So, a raw sienna underpainting, possibly with a touch of burnt umber ? —scrubbed or is it scumbled onto the canvas, a grid of pencil lines—unfinished? A study or was it just so beautiful as is that Downes decided to leave it and show it—with its washes and touches and white highlights?
I think he’s right.
Was the untouched top meant to be a darker cloud using a color he hadn’t used yet, he seems to work all over the canvas at once, so why has he not touched that part? The distant row of houses and blue sky is the most finished part of the painting, raising another question—whether he paints the far distance first always or just in this picture?
The pencil line grid—what is he using it for? I’m sure it’s not to transfer a photograph and I’m pretty sure that Downes does not use a drawing machine like the Alberti Frame, a rectangle gridded with thread and a dowel rod to always find the correct eye position. See below for instructions on how to make one, and a safety warning.
Downes may be using it to transfer a preliminary drawing though.
In this detail from Skylit… the painting is squarer and the grid is too. The underpainting is redder—straight burnt sienna? Also of note, since it pertains to another point that I make below: In the title, Downes indicates that he was seated.
Creosote Bushes…pictured above—and left, center and right details below—is a funny and wonderful exercise in perspective. There are no straight lines extending into the distance except for the telephone lines on the upper right. I guess single point perspective would never have been invented by artists working in the desert. For that, roads, buildings and phalanxes of soldiers were necessary. Elements of perspective are obviously there, and yet his head and eyes move freely.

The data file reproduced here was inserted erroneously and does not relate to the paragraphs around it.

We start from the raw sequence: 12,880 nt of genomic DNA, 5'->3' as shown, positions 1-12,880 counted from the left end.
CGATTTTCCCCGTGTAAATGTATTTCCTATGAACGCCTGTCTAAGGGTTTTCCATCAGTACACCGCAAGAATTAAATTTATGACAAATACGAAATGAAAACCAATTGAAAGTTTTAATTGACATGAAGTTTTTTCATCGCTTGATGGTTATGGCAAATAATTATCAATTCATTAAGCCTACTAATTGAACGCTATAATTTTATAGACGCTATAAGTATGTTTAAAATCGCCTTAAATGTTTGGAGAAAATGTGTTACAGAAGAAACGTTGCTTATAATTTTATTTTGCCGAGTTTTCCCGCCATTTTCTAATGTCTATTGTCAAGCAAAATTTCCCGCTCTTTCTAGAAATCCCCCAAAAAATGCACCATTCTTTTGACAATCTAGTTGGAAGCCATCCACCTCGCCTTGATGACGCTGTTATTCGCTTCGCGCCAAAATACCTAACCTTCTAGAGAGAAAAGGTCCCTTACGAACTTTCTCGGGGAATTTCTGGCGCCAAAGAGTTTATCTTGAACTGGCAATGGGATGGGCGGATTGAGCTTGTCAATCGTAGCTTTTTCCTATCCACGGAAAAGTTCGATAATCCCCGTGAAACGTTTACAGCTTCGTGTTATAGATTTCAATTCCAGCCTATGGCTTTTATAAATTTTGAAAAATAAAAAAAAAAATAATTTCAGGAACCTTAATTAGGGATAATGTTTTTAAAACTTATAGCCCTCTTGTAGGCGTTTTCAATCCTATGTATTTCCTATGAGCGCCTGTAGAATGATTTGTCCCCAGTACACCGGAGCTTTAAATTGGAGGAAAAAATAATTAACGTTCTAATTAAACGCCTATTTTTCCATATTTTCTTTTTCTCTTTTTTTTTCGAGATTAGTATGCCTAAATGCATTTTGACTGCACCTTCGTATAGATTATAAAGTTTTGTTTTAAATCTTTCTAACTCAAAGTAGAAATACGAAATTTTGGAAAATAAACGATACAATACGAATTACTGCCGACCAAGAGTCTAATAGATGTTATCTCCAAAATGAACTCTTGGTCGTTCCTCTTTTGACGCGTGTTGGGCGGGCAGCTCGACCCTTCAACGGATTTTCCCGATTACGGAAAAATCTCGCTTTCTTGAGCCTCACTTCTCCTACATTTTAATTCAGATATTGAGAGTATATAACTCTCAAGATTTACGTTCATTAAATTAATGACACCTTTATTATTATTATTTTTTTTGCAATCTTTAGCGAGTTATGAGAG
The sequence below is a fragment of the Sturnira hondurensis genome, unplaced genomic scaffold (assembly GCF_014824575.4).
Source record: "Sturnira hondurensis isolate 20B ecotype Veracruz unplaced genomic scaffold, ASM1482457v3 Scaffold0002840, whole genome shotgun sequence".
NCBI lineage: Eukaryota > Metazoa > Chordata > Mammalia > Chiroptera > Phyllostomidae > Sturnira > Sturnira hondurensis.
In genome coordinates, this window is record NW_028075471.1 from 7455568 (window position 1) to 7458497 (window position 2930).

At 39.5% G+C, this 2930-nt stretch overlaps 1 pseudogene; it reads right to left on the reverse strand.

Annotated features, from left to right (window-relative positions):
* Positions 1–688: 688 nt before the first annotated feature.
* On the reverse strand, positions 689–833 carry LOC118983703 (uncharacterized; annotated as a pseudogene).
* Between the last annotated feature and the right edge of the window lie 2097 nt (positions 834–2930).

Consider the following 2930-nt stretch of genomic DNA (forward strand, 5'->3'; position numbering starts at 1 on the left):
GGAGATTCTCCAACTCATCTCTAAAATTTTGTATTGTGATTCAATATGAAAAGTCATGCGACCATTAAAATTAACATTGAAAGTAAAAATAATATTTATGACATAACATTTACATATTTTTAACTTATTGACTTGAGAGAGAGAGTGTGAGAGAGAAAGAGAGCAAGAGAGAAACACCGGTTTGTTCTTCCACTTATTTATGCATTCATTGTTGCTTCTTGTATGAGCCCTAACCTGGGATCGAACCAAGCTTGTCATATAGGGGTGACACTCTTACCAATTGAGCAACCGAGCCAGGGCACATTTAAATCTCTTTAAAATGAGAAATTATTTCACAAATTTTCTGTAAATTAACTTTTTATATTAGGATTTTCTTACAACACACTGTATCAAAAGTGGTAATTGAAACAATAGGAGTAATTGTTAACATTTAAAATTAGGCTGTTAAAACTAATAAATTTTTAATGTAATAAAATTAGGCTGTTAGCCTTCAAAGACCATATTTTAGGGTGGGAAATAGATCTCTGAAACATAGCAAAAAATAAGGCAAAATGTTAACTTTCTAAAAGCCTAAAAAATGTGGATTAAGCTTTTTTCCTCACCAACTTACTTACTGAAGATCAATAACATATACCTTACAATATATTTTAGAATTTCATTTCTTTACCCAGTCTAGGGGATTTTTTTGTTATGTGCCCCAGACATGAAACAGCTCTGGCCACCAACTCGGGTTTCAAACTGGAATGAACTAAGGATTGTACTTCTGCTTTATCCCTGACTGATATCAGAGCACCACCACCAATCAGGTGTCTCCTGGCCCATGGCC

The counterpoint of the vanishing point is the vantage point—where the painter (or the viewer) stands. I get a strong physical sense of the vantage point in Downes’ works. This may be because one of the first drawings of his that I saw was a view from Canal Street that elicited a very specific memory of standing exactly there. But I feel it in this painting too. If I was walking or driving by, at exactly that point, the landscape would click into place. In effect, it enlarges the world, making it clear that there is an infinity of places from which to view it.
“…I begin remembering the sounds of the place I am looking at, even if I have never been there. This is how fully his works transport me to the place where — at an earlier time — he sat or stood, and recorded what he saw in oil paint or graphite.” John Yau, Hyperallergic *
I was gratified to see that Yau agrees with me because when I asked Rackstaw Downes personally about it, and I am paraphrasing our conversation, I was like, “Say Rackstraw, isn’t your real subject the precise place where you are standing?” He was like, “Cathy, you are an idiot!”
*“The Radical Possibility of Seeing What Is Front of You” by Jon Yau
A note on the Alberti frame from The National Portrait Gallery that accompanies instructions on how to build one:
“Please note: Because of the fact that in using this piece of equipment you will be keeping your eye very close to a pole, it must be stressed that the use of this drawing machine can be potentially very dangerous. It must therefore only be used under the strict supervision of an adult. The National Portrait Gallery accepts no responsibility for any injuries caused through accidents or your own inattention in using this tool.”